Flanked by the African nations Zimbabwe and Zambia, the Victoria Falls on the Zambezi River, plummet gloriously down from a height of about 110 m. This waterfall is known to the local tribesmen as ‘Mosi-oa-Tunya’, or the ‘Storm that Thunders’ in their native language. It is because when the 1,708 m wide sheet of water falls from that height it creates a thundering sound. Owing to its exceptional height and width, the Victoria Falls is considered to be the largest waterfall in the world. The first European to see the falls was the explorer Dr. David Livingstone in 1855.
The size of the Victoria Falls enhances its beauty and magnificence. As the pristine Zambezi River rolls down the edge it causes heavy water sprays, forming a mist that one can see from 20 km away, and creates a rainbow during the day and a ‘moonbow’ on a full moon night. It is surrounded by luscious rain forests, one of the few in the world that gets ‘rain’, which is actually spraying water from the falls, all round the year. Apart from this, visitors usually spot interesting rock formations, and sights of exotic and endangered birds (like the Taita Falcon and Black Eagle) in the area. It is no wonder that the Victoria Falls is listed among the world’s seven natural wonders.
Interesting Facts about Victoria Falls
Located between the Mosi-oa-Tunya World Heritage Site and the Zambezi National Park, the Victoria waterfall lies mid-way to the River Zambezi’s journey. Its massive size is caused by geological forces playing over several billion years changing the waterfall positions over time. The waterfall is interspersed with many small islands and gorges. A notable island here is named Livingstone, which David Livingstone stood on to view the Falls for the first time and confessed, in his journal, that even “angels” gaze upon it while flying by the Victoria Falls. Located at the edge of the waterfall, Livingstone Island is one of the most unique islands in the world. You can access it using hired motor boats and know more about the legend of the place from the guides. An interesting fact is that the Livingstone Island was earlier known as “Goat Island” among the locals.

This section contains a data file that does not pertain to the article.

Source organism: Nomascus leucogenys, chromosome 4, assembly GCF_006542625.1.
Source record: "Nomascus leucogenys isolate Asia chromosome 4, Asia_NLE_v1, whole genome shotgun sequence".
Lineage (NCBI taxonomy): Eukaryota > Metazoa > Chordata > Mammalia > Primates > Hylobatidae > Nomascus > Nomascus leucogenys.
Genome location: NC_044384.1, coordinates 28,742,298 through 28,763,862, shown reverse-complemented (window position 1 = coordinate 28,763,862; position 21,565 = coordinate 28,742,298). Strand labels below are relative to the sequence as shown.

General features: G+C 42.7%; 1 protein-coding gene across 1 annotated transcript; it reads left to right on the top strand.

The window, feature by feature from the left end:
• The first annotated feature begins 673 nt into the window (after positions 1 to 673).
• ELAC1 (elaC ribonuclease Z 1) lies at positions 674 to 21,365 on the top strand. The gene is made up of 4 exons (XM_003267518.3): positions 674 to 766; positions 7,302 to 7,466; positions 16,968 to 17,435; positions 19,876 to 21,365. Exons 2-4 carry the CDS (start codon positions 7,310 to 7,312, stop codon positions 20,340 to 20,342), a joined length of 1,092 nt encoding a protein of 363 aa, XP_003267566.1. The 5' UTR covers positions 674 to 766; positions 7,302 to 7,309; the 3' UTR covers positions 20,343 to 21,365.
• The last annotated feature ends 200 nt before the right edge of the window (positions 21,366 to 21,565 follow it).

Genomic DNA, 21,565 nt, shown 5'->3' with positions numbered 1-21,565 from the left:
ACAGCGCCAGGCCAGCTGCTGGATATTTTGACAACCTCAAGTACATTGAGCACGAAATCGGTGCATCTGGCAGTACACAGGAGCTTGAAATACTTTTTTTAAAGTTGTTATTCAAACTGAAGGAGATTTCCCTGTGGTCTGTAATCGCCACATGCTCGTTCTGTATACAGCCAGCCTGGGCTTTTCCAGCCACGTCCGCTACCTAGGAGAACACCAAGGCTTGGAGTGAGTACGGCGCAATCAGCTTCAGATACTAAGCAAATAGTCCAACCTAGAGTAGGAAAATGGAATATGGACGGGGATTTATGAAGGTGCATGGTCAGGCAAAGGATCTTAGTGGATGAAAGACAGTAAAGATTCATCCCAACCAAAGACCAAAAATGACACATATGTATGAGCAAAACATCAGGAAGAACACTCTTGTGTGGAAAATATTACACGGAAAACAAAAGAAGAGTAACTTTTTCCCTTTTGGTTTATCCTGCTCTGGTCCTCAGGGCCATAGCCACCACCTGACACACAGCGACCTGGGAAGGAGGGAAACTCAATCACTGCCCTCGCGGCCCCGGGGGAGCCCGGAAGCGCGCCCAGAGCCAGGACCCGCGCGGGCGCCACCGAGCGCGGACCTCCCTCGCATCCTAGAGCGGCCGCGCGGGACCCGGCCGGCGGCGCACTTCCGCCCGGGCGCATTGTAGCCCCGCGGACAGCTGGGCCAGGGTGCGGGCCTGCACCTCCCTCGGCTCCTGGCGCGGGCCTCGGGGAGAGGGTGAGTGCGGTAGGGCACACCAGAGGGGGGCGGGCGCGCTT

If you visit the Victoria Falls on a full moon night, you can get one of the most interesting glimpses ever – a rainbow at night! This ‘moonbow’ is created due to the constant spraying of water that is refracted by the moon light. Such a sight is visible in few places in the world apart from the Victoria Falls, like the Yosemite National Park, Cumberland Falls in Kentucky and Waimea in Hawaii. The best time to view the lunar rainbow at the Victoria Falls is during peak flood season, i.e. April to July.
In the Memory of Livingstone
While touring around Zambia and Zimbabwe you will notice that many of the names of streets and towns have changed since their independence, except the area around the Victoria Falls. Livingstone’s sighting of the waterfall is commemorated with his memorial statues in both countries. The district on the Zambian side is named Livingstone, and the same is the name of the island on the edge of the Victoria Falls, where David Livingstone first laid eyes on this natural wonder.
Swimming in Victoria Falls
Are you in the mood for extreme adventure? Try swimming on the edge of the largest waterfall in the world. The Devil’s Pool on the Victoria Falls’ edge has attracted many adventure seekers from around the globe. Swimming in this pool is allowed only during the dry season when the water current is lower.